Captain Gardiner and Mr Maidment were members of the Church of England, and, in the hope of its being eventually taken up by some Church Society, it was agreed that the Fuegian Mission should be conducted on Church of England principles. This arrangement was with the entire assent of Mr Williams; but it is not wonderful that reminiscences of love-feasts and class-meetings should have mingled with his adopted churchmanship. And having in his three Cornish brethren so many live coals, it was all the easier to set the fire a-burning. His faithfulness and fervor were, we trust, blessed to the salvation of the only member of the expedition who had not yet tasted that the Lord is gracious. In being thus instant in season, Mr Williams set an example to every Christian ; even as the personal urgency which Mr Williams justly claims as a distinction of Wesleyan Methodism, is a lesson to all the churches. But, to return to Lennox Harbour, and our interrupted narrative :

“On the day of our arrival, we saw two fine Fuegian dogs, which led us to expect that the natives were not far off. In the course of the week we saw the dogs again, but still no natives. In the neighbouring cove there was a well-built wigwam, and an enormous pile of mussel-shells, the work, I should think, of many generations. Here, too, not far from the wigwam, we found human remains a skull and bones of the extremities. In the cove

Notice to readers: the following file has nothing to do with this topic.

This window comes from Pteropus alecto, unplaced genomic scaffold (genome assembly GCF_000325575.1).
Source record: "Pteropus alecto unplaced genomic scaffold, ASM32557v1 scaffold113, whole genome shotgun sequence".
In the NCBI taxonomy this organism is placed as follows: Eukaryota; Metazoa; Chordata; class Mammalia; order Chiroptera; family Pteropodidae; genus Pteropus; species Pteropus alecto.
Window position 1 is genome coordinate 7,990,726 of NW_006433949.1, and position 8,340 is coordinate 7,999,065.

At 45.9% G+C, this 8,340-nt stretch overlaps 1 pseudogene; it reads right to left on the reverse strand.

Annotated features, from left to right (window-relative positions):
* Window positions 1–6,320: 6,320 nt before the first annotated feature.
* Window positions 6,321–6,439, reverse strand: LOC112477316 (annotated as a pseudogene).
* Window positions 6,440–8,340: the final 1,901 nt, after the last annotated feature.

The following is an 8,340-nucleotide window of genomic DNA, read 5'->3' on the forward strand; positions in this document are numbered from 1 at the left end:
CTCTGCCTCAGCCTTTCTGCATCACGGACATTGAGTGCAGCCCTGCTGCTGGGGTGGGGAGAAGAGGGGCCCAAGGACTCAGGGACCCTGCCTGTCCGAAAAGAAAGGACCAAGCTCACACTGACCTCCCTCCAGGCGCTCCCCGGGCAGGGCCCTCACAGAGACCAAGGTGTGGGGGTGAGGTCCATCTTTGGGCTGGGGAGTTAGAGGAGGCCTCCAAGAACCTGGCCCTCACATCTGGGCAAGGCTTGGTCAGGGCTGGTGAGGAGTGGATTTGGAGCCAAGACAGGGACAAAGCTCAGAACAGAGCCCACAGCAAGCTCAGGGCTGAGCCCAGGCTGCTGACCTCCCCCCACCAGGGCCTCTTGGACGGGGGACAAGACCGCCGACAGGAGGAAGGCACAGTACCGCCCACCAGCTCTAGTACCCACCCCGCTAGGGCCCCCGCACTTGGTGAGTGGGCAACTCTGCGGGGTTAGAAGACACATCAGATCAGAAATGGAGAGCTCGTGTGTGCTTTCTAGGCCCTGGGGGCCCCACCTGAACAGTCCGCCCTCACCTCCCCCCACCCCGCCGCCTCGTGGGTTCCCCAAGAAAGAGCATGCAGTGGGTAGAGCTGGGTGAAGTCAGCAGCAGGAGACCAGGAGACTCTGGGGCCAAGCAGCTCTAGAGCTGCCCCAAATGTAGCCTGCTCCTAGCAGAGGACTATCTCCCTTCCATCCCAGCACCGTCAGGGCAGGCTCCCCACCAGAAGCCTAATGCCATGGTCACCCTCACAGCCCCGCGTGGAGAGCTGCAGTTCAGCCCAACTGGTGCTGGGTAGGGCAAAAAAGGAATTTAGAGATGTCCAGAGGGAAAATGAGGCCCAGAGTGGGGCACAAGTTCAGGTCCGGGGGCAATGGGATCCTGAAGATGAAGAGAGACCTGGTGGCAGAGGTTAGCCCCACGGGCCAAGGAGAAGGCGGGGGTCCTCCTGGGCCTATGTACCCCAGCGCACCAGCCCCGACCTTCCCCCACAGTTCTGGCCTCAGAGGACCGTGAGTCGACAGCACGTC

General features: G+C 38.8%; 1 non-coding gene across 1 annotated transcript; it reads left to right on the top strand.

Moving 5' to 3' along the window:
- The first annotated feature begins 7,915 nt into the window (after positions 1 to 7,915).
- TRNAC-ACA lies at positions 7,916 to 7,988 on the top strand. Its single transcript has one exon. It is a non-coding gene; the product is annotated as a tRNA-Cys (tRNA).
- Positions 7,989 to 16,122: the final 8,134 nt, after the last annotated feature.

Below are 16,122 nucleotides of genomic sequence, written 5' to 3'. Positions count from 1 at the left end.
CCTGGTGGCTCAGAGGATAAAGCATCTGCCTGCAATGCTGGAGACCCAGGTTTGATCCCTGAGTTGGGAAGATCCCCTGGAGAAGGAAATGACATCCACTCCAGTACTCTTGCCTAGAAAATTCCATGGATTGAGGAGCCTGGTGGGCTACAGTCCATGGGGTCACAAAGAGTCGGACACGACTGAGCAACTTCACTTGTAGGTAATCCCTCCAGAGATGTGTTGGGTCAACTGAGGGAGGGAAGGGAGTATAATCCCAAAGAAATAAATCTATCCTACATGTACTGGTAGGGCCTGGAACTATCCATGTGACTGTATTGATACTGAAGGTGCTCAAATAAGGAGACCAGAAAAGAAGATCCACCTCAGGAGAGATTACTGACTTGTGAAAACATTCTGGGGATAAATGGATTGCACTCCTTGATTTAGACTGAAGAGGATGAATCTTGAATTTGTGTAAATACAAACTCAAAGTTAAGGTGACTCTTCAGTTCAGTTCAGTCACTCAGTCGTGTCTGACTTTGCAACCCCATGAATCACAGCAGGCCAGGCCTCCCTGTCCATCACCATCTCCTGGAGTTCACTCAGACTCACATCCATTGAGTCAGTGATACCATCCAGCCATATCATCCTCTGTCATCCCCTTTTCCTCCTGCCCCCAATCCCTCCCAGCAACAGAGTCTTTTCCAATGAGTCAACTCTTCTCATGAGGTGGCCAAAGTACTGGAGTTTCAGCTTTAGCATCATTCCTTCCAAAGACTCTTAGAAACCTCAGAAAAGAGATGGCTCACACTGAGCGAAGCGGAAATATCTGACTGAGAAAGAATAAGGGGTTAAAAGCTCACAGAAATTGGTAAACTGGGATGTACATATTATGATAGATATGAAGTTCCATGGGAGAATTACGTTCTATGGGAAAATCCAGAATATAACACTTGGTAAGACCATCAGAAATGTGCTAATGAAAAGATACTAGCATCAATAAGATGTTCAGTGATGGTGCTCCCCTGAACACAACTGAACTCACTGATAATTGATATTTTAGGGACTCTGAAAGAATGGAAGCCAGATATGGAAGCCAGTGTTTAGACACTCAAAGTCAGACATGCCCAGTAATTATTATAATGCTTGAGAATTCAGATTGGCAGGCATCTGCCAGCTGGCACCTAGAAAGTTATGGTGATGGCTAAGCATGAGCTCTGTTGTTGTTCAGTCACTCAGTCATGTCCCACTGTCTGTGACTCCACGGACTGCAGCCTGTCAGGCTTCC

on Sunday last, the 12th, we saw a canoe, and the smoke issuing from a wigwam, but when we looked the next day the natives were gone. We were well pleased to think they had not perceived us.

Day after day we waited patiently for the moon to enlarge her borders and approach to full, that we might by the spring-tide get our boats off. On Wednesday we dug away the sand from under the Speedwell's keel, and tried, by tackles and rollers under her, to get her nearer the sea, that we might make doubly sure of success. However, this was a vain effort, the weight of the iron decks rendering it utterly impracticable. We made greater efforts the next day, turning in a stream of fresh water and damming it up around her, and then using the lever and rollers as before; but with no avail. The Captain thought that the moon was at full that day, and as the tide was still deficient, not more than reaching to the stern of the Speedwell, which was nearest the sea, he considered that we had little